Summaries of exercise studies

In a landmark 1998 study by Dimeo et al., cancer patients getting high dose chemotherapy and bone marrow transplants (a highly toxic regimen that involves weeks-long hospital stays) underwent aerobic training experienced a 25 percent reduction in diarrhea (a common side effect of radiation), a 28 percent reduction in pain, a 15 percent reduction in low white-blood-cell counts, a 12 percent reduction in hospital stays, as well as significantly less fatigue and emotional distress than their sedentary counterparts.


Dimeo F. Fetscher S. Lange W. Mertelsmann R. Keul J. Effects of aerobic exercise on the physical performance and incidence of treatment-related complications after high-dose chemotherapy. Blood. 90(9):3390-4, 1997

Summaries of some other recent exercise studies and links to PubMed abstracts:

  1. Patients getting chemotherapy received brochures about exercise. They were later surveyed about their levels of fatigue and whether they exercised during chemo. Patients who did not exercise were more fatigued than those who did.

  2. Breast cancer patients recovering from surgery, chemotherapy and/or radiation were guided in individualized exercise routines. Their recovery was surveyed after the exercise program. All the patients improved in various aspects of heart/lung function, mood or fatigue, especially those who had received a combination of surgery, chemotherapy and radiation.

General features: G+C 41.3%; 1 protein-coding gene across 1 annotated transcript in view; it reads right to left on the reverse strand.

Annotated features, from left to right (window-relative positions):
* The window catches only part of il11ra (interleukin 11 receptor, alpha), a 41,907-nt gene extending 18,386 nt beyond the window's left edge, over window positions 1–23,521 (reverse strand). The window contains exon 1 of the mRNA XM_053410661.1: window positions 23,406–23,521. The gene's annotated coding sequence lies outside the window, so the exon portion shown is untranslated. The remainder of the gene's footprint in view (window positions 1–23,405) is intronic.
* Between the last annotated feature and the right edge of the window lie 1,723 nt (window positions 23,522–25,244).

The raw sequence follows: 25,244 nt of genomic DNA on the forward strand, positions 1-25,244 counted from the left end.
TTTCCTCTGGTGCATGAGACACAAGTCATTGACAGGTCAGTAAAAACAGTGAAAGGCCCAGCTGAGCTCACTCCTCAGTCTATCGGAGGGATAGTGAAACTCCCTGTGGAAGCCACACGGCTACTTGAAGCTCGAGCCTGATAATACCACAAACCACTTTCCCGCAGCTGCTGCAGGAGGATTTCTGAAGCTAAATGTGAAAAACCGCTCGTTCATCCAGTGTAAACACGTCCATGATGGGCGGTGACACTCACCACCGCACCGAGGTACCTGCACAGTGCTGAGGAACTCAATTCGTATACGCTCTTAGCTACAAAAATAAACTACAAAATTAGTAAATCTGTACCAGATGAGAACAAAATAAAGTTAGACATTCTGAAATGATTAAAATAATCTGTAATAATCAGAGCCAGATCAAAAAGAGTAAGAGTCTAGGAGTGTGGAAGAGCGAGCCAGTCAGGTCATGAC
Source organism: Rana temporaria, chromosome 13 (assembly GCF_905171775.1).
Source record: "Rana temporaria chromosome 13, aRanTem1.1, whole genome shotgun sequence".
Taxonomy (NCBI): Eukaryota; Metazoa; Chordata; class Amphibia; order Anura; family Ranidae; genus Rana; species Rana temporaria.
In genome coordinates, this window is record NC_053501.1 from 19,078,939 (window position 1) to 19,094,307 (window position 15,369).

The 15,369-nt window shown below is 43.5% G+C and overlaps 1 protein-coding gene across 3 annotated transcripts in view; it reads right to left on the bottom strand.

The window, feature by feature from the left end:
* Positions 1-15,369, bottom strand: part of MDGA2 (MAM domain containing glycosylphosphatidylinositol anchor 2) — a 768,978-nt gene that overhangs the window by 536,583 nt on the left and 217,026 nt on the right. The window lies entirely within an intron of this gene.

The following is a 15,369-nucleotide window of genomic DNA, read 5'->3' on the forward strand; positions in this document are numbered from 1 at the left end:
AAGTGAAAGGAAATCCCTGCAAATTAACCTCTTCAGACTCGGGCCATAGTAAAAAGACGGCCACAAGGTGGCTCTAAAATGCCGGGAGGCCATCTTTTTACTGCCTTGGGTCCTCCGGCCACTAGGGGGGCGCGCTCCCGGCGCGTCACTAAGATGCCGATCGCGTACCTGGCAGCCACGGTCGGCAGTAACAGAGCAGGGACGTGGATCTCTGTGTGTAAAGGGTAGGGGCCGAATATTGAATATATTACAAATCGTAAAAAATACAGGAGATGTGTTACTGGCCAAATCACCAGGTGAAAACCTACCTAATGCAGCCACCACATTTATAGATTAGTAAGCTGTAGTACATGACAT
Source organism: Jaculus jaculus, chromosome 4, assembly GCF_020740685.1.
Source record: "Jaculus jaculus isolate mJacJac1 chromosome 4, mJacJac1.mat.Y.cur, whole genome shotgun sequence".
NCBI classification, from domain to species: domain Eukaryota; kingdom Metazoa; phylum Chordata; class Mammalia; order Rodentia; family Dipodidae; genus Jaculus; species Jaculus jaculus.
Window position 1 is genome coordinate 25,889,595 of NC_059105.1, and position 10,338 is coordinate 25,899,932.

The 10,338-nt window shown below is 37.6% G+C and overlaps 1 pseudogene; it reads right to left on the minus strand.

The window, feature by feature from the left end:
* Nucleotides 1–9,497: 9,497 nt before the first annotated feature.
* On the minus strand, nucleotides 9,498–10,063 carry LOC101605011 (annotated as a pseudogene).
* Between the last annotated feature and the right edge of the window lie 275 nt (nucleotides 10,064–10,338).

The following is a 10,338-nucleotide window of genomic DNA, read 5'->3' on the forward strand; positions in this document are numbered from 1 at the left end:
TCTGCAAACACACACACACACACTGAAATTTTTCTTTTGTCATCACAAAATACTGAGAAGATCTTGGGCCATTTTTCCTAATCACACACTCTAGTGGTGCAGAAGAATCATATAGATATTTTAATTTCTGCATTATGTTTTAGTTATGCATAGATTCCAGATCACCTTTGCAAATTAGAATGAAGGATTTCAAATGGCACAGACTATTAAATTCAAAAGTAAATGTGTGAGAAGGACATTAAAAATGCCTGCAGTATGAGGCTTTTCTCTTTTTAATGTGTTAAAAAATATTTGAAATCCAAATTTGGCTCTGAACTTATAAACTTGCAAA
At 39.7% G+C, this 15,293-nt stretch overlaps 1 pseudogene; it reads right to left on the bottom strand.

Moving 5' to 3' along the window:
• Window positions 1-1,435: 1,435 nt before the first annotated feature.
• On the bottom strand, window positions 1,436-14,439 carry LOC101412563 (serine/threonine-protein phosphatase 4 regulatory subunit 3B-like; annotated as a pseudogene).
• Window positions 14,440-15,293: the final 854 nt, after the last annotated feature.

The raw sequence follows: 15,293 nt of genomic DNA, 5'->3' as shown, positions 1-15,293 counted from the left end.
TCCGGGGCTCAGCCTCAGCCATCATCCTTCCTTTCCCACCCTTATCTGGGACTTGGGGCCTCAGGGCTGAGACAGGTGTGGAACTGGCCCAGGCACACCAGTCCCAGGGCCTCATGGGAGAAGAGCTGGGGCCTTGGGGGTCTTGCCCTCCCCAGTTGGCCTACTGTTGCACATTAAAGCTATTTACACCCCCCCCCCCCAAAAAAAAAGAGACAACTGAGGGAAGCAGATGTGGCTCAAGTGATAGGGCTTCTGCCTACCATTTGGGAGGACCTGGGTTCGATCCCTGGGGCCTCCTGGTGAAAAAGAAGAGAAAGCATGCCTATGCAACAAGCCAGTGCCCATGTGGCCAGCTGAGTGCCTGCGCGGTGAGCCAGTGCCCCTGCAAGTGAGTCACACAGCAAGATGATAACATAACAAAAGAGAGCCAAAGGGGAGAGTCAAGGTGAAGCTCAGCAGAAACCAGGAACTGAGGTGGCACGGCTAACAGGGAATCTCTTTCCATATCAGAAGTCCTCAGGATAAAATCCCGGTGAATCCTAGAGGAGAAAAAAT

3. Chemotherapy patients in a randomized trial who exercised at least 20 minutes, three times per week (a very moderate amount of exercise), were found to have less chemo-induced nausea than those who did less than this amount of exercise.

  4. A systematic review of studies of methods to reduce fatigue in cancer patients found that exercise was more effective in reducing fatigue than the other interventions studied, including education, sleep promotion or relaxation.

  5. Breast cancer patients getting chemotherapy were randomly assigned to resistance exercise training, aerobic exercise training or no exercise training. Aerobic exercise significantly improved percent body fat, aerobic fitness and self-esteem; resistance exercise significantly improved muscle strength, lean body mass, chemotherapy completion rate and self-esteem. Quality of life, fatigue, anxiety and depression were also improved by exercise but not significantly. Exercise did not cause lymphedema or other adverse side effects.

  6. Women beginning chemotherapy for breast cancer were assigned to aerobic exercise, resistance exercise or no exercise training. Aerobic exercise prevented the decline in bone density usually seen during cancer chemotherapy. This could contribute to preventing in osteoporosis in these patients. Exercise also improved aerobic capacity and muscle strength at a time when a decrease in fitness is usually observed.